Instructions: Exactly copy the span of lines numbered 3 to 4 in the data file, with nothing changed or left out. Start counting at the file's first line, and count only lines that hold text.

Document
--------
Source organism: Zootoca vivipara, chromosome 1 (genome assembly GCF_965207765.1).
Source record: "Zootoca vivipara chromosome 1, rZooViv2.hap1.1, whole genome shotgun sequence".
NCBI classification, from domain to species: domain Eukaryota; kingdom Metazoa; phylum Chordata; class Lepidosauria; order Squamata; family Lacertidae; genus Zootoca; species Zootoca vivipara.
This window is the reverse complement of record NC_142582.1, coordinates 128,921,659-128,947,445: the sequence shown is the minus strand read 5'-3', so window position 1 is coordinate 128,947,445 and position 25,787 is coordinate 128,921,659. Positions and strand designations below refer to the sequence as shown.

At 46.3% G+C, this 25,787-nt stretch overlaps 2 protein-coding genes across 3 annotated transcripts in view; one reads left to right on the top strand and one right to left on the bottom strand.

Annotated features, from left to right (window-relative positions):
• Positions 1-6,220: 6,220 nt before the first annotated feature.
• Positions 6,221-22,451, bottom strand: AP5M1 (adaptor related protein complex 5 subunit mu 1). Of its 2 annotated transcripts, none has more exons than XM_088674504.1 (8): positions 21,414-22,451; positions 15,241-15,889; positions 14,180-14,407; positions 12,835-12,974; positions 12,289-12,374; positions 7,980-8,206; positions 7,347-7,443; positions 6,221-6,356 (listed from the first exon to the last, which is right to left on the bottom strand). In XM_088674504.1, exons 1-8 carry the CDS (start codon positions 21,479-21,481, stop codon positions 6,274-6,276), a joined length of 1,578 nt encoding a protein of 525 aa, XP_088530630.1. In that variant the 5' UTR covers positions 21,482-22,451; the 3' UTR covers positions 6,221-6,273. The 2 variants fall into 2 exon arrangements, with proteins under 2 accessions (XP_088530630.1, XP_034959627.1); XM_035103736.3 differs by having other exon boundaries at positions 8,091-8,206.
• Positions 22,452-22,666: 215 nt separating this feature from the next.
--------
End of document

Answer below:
NCBI classification, from domain to species: domain Eukaryota; kingdom Metazoa; phylum Chordata; class Lepidosauria; order Squamata; family Lacertidae; genus Zootoca; species Zootoca vivipara.
This window is the reverse complement of record NC_142582.1, coordinates 128,921,659-128,947,445: the sequence shown is the minus strand read 5'-3', so window position 1 is coordinate 128,947,445 and position 25,787 is coordinate 128,921,659. Positions and strand designations below refer to the sequence as shown.